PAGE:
DANIEL TURDUCKEN, A DUCK
Daniel the duck – decked out in red shoes and a diaper – was greeted with something akin to reverence the first time he flew with owner Carla Fitzgerald in October 2016. She said employees posed for pictures with him and handed over a “Certificate of First Flight” on the first leg of their journey from Milwaukee to Charlotte. On the second, a short hop on American Airlines from Charlotte to Asheville, North Carolina, another passenger took photos and a video that eventually went viral and landed the duck on news sites including ABC, Cosmopolitan and, yes, The Washington Post. “I heard a few maybe semi-critical mutterings, like, ‘Now I’ve seen everything’,” Essig told The Post. “But everybody was delighted to have a duck on a plane. As they should be.”
COCO THE BUNNY
With a little white collar and black bow tie, Coco the rabbit was definitely dressed to earn an upgrade. Her owner, Takako Ogawa, registered her as an emotional-support animal and brought her on a flight from San Francisco to Japan in a carrying case, Insider reported. But when Ogawa had no business class neighbour, she let Coco stretch out. The passenger told Insider that staff came by to visit the bunny and brought her treats. Although the flight was in 2018, the tale of Coco’s flight only started making headlines this month. Insider said the rabbit is not likely to repeat the journey: Ogawa said that at almost nine, Coco is getting too old for such jet-setting.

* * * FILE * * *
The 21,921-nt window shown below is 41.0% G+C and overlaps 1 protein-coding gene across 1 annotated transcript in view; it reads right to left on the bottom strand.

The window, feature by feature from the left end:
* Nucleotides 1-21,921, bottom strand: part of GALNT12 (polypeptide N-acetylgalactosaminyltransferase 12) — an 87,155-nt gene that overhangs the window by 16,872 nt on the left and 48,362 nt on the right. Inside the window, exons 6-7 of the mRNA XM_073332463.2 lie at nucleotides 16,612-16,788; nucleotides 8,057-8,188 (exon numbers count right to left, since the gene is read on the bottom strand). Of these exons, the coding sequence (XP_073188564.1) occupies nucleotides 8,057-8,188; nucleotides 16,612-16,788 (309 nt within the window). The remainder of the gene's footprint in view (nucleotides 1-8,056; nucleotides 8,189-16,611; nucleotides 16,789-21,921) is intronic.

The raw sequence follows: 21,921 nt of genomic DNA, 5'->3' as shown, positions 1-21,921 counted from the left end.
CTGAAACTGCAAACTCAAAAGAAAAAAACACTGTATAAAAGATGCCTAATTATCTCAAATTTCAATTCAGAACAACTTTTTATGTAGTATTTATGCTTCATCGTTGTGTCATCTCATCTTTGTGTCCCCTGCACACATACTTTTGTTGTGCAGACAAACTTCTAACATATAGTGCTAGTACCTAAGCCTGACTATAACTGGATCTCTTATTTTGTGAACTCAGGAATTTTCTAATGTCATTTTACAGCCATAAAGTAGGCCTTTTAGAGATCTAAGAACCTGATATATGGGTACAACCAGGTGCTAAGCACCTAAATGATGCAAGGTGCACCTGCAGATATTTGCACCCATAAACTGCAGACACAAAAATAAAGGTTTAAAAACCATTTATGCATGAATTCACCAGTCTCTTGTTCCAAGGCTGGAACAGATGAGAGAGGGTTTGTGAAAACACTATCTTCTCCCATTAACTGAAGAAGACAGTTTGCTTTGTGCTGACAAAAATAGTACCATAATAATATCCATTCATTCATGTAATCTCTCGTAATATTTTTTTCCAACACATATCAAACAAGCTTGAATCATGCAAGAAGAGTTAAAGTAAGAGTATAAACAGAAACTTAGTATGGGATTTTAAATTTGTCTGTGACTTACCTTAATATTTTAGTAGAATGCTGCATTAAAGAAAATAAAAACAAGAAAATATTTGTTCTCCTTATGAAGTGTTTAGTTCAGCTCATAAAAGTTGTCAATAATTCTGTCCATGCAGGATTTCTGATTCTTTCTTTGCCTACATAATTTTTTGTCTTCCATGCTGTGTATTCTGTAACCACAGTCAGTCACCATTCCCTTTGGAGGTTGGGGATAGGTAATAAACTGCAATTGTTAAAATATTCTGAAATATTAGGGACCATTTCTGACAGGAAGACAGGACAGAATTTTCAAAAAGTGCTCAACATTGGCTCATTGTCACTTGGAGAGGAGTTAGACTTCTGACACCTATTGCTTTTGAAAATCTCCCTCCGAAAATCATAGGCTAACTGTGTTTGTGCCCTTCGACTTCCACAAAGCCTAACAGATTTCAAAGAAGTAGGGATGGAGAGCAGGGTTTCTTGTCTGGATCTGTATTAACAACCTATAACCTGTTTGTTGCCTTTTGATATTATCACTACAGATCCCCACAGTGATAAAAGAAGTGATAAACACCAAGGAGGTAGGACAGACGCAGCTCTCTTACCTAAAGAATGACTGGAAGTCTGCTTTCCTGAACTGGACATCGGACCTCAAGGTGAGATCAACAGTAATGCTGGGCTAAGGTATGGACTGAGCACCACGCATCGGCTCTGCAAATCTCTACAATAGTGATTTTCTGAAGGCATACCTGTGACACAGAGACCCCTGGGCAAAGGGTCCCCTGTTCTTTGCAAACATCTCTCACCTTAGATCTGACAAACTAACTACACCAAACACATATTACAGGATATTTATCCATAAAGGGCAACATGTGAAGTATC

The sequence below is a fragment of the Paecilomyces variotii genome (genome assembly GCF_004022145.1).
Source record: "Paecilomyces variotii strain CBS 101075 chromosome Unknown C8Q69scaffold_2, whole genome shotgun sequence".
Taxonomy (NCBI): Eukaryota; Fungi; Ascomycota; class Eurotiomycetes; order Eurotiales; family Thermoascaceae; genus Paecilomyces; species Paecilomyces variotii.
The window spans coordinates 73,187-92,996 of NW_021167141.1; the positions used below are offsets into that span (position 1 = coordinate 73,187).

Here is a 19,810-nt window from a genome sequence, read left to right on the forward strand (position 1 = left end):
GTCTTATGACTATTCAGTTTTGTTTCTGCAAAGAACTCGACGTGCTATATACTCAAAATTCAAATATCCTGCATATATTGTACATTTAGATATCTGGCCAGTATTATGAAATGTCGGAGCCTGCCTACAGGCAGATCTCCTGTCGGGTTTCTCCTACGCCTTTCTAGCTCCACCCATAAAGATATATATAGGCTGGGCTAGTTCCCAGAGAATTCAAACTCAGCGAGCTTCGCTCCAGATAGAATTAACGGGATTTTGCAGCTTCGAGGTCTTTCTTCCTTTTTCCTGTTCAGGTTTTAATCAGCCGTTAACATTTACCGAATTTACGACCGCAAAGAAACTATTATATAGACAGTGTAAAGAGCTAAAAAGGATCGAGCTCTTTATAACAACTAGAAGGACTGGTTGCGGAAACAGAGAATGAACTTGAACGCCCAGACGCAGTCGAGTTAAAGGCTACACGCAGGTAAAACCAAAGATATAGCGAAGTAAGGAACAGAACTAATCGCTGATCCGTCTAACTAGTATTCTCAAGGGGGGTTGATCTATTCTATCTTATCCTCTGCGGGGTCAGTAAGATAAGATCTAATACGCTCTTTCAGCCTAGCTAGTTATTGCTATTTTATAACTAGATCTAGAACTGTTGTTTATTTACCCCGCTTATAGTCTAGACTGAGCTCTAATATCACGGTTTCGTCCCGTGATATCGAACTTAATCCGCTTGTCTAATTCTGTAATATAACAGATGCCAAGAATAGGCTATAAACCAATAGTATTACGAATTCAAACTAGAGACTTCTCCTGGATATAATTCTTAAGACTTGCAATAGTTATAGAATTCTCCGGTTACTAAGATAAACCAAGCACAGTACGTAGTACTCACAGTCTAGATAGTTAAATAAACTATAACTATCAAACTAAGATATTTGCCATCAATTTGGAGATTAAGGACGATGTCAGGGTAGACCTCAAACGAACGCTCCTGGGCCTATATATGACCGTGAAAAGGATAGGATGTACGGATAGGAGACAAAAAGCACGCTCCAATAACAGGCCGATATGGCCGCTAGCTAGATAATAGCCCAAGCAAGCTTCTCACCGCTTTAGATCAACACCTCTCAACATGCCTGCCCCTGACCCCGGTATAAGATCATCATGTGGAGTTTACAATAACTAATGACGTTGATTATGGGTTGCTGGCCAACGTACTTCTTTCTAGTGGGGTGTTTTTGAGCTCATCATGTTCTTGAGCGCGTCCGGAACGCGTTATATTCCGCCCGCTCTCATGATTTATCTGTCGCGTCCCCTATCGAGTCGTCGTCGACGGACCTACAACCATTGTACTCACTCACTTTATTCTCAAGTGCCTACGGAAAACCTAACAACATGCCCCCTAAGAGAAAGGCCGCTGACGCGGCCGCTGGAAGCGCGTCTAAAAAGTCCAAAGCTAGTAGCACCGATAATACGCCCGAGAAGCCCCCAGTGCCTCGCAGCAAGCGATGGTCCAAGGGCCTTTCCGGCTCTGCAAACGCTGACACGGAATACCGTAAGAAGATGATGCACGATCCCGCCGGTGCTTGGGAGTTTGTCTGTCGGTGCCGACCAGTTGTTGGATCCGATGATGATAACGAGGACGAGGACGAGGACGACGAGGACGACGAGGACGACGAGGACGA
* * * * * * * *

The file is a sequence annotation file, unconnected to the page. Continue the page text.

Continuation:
DAISY THE SQUIRREL
A Frontier passenger informed the carrier that she would be bringing an emotional-support animal on her flight from Orlando to Cleveland in October 2018, according to the airline. But she apparently left out what, exactly, the animal was. An employee who noticed what was inside the cage asked the passenger, later identified by a Cleveland TV news station as Cindy Torok, to get off the plane. She would not. That prompted workers to call police and remove everyone else from the plane. Torok ultimately left once police arrived, but she fumed at the treatment. She told Fox 8 Cleveland that employees threatened her with arrest and having the 11-week-old squirrel taken away if she didn’t leave the plane on her own. “I said, ‘You’re not taking my squirrel. Sorry, you’re not. I refuse. You will not take my baby from me’,” she told the news station.
PEBBLES THE HAMSTER
This is a story the squeamish may want to skip, a tale of emotional support gone wrong. College student Belen Aldecosea said she confirmed with Spirit Airlines that she would be allowed to fly from Baltimore to Fort Lauderdale, Florida with her emotional support dwarf hamster, Pebbles. But when she showed up at the airport in November 2017, she discovered that the hamster would not be allowed to fly. Aldecosea, who was trying to get home to handle a medical issue, said someone from the airline gave her some brutal suggestions: set the hamster free or flush it down a toilet. (Spirit acknowledged that someone gave her wrong information but denied suggesting the toilet option.) After trying for hours to figure out another way home, Aldecosea ultimately flushed the hamster down a toilet at the airport.